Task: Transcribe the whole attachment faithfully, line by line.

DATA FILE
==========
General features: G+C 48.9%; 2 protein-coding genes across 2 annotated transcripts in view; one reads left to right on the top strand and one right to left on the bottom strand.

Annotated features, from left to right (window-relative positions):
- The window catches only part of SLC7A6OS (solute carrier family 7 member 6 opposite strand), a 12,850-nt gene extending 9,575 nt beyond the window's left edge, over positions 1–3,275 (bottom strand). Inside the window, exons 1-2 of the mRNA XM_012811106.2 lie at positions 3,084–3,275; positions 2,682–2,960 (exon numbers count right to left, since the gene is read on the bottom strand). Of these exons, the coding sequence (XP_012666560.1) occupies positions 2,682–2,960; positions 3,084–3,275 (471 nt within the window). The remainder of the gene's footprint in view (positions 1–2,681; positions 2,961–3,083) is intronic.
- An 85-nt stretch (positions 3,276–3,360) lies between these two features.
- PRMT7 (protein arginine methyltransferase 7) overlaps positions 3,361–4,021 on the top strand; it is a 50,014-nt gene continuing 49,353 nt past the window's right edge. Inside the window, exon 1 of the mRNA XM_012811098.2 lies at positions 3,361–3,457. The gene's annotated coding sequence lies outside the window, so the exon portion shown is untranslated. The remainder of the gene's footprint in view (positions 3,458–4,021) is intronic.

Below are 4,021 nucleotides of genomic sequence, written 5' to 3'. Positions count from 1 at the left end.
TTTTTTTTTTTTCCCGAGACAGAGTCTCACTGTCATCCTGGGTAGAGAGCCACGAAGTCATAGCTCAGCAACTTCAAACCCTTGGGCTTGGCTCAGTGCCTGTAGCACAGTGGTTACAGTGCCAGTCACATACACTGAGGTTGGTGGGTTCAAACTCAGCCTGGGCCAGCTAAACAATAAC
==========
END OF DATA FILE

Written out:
General features: G+C 48.9%; 2 protein-coding genes across 2 annotated transcripts in view; one reads left to right on the top strand and one right to left on the bottom strand.

Annotated features, from left to right (window-relative positions):
- The window catches only part of SLC7A6OS (solute carrier family 7 member 6 opposite strand), a 12,850-nt gene extending 9,575 nt beyond the window's left edge, over positions 1–3,275 (bottom strand). Inside the window, exons 1-2 of the mRNA XM_012811106.2 lie at positions 3,084–3,275; positions 2,682–2,960 (exon numbers count right to left, since the gene is read on the bottom strand). Of these exons, the coding sequence (XP_012666560.1) occupies positions 2,682–2,960; positions 3,084–3,275 (471 nt within the window). The remainder of the gene's footprint in view (positions 1–2,681; positions 2,961–3,083) is intronic.
- An 85-nt stretch (positions 3,276–3,360) lies between these two features.
- PRMT7 (protein arginine methyltransferase 7) overlaps positions 3,361–4,021 on the top strand; it is a 50,014-nt gene continuing 49,353 nt past the window's right edge. Inside the window, exon 1 of the mRNA XM_012811098.2 lies at positions 3,361–3,457. The gene's annotated coding sequence lies outside the window, so the exon portion shown is untranslated. The remainder of the gene's footprint in view (positions 3,458–4,021) is intronic.

Below are 4,021 nucleotides of genomic sequence, written 5' to 3'. Positions count from 1 at the left end.
TTTTTTTTTTTTCCCGAGACAGAGTCTCACTGTCATCCTGGGTAGAGAGCCACGAAGTCATAGCTCAGCAACTTCAAACCCTTGGGCTTGGCTCAGTGCCTGTAGCACAGTGGTTACAGTGCCAGTCACATACACTGAGGTTGGTGGGTTCAAACTCAGCCTGGGCCAGCTAAACAATAAC